The Prithviraj Raso (IAST: Pṛthvīrāj Rāso) is a Brajbhasha epic poem about the life of the 12th century Indian king Prithviraj Chauhan (c. 1166-1192 CE). It is attributed to Chand Bardai, who according to the text, was a court poet of the king.
The earliest extant copy of the text dates back to 16th century, although some scholars date its oldest version to 13th century. By the 19th century, several interpolations and additions had been made to the original text under patronage from Rajput rulers. The text now exists in four recensions. It contains a mixture of historical facts and imaginary legends, and is not considered historically reliable.
According to tradition, the Prithviraj Raso was composed by Chand Bardai, Prithviraj's court poet (raj kavi), who accompanied the king in all his battles, and completed by Bardai's son Jalhana. As court poet, Chand Bardai had the traditional occupation of composing poems and ballads in praise of his patron and based loosely on historical incident.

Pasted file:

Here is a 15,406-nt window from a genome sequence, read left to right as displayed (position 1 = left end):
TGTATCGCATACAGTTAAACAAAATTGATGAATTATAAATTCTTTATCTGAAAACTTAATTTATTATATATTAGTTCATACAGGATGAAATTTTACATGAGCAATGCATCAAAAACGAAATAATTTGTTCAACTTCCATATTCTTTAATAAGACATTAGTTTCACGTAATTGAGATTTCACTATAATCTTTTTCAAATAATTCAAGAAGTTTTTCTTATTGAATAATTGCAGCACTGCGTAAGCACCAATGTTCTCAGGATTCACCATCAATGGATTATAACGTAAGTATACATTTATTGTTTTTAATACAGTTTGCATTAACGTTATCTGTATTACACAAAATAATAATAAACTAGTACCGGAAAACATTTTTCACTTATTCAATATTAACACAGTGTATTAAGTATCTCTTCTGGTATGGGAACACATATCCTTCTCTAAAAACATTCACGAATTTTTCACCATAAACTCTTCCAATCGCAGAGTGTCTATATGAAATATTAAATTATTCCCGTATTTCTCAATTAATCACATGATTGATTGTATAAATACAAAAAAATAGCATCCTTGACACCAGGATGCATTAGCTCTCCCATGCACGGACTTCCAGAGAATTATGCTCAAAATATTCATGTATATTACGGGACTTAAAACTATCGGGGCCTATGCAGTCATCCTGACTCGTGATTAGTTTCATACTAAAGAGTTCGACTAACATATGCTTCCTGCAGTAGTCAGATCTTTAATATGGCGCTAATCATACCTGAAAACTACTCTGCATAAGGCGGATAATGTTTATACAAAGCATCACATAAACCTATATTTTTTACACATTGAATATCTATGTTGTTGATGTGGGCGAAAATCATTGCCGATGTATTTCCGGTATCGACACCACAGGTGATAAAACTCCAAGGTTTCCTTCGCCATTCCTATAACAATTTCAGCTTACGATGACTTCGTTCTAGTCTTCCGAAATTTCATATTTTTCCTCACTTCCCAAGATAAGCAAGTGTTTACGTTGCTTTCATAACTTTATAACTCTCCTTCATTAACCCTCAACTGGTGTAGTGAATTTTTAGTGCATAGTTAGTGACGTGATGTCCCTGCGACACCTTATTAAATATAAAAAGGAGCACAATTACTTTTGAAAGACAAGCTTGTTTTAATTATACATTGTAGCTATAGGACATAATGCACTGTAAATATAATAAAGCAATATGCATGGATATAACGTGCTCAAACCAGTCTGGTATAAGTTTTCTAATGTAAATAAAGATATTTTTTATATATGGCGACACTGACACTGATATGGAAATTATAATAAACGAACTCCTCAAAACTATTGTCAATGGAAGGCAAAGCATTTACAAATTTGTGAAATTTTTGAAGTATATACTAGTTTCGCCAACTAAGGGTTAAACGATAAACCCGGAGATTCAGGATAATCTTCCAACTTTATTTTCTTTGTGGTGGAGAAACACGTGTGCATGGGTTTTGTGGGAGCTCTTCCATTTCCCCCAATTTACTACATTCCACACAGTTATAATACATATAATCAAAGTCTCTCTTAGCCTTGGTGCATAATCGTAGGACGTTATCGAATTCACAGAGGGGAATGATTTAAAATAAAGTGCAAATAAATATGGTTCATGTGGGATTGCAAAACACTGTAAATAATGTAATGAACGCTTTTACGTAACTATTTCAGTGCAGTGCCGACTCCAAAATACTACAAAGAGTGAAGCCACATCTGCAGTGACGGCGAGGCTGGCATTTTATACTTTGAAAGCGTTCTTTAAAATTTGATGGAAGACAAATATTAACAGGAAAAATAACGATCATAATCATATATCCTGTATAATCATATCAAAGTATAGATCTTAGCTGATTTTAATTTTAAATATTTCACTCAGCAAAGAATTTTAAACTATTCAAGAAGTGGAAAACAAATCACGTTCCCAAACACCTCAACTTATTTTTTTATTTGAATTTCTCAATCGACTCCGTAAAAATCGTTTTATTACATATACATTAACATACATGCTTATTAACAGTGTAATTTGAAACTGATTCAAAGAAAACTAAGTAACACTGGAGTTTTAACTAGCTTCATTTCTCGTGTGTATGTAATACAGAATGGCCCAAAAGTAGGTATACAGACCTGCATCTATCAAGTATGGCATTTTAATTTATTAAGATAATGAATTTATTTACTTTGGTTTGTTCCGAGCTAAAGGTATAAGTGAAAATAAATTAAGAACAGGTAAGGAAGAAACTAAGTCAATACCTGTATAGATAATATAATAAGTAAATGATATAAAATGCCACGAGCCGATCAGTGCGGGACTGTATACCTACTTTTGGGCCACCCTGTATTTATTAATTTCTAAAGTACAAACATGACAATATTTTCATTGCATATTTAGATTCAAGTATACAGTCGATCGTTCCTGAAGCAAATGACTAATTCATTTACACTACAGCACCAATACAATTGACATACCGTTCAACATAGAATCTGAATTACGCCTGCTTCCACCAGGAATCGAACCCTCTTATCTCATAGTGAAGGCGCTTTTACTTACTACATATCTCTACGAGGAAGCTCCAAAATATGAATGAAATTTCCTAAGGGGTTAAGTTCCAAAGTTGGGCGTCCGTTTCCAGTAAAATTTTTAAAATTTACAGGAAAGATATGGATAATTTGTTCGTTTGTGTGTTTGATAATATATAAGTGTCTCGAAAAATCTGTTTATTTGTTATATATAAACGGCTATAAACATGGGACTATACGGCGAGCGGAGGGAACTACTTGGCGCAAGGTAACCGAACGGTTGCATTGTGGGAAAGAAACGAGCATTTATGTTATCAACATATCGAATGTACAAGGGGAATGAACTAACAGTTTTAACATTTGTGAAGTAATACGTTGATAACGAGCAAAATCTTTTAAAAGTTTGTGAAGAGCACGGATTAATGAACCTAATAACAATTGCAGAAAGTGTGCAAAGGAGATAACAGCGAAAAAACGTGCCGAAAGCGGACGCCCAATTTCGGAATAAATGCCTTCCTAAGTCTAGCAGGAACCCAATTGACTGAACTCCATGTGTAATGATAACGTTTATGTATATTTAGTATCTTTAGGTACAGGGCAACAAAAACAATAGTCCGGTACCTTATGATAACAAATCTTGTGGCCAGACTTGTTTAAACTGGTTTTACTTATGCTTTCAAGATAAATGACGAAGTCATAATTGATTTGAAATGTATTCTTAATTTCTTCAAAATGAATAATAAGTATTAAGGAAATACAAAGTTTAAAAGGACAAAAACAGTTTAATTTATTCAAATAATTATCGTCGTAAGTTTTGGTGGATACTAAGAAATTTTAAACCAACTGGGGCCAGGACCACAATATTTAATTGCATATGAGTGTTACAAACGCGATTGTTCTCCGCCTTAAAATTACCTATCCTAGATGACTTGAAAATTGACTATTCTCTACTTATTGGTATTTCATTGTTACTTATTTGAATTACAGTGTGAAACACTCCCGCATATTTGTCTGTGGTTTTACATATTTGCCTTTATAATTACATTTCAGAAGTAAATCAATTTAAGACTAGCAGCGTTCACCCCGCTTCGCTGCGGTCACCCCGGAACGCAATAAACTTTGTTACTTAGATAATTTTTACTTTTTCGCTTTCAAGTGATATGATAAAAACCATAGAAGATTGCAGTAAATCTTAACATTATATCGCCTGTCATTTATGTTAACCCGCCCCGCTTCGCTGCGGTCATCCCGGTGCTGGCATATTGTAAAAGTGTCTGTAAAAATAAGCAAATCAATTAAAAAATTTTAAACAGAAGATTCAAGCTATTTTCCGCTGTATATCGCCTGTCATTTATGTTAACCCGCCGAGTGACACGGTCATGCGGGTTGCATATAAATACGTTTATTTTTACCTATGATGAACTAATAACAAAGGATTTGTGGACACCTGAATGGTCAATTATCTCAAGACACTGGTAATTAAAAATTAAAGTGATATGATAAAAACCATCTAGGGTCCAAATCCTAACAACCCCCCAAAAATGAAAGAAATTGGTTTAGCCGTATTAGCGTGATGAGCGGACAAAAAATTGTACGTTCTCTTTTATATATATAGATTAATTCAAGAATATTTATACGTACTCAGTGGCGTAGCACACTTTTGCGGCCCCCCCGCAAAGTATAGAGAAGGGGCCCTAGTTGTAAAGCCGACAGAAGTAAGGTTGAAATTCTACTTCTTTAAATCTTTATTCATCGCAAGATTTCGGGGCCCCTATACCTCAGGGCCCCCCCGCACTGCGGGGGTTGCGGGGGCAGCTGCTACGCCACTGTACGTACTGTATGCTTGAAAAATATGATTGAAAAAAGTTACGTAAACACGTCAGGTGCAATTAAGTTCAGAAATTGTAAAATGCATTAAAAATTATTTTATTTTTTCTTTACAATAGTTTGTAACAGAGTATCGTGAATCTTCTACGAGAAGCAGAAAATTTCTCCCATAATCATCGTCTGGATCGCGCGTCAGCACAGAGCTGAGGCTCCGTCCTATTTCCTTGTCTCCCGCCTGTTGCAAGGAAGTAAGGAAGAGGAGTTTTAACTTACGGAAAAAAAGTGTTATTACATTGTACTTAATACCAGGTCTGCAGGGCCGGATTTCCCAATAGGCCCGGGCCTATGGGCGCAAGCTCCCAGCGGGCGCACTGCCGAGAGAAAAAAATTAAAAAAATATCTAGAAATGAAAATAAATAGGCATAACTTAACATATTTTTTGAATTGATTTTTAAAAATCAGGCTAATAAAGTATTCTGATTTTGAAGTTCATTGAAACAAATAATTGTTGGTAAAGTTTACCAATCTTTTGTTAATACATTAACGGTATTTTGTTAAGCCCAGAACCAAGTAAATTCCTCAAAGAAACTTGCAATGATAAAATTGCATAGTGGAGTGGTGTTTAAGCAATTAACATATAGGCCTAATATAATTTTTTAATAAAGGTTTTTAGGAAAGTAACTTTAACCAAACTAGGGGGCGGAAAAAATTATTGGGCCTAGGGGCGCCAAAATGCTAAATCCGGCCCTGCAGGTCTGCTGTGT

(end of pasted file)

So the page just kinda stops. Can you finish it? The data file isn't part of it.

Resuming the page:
Some scholars have identified Chand Bardai with Prithvibhata, a royal bard in the court of Prithviraj Chauhan.
The last canto, which narrates the death of Chand Bardai and Prithviraj, is said to have been composed by Chand Bardai's son Jalhan.
The oldest extant copy of Prithviraj Raso is from 16th century. Its oldest portions are written in Lata Apabhramsha (also called Latiya Apabhramsha) language and style typical of 12th and 13th centuries. According to R. V. Somani, the original Prithviraj Raso was composed around 1235 CE, within 3-4 decades after Prithviraj's death.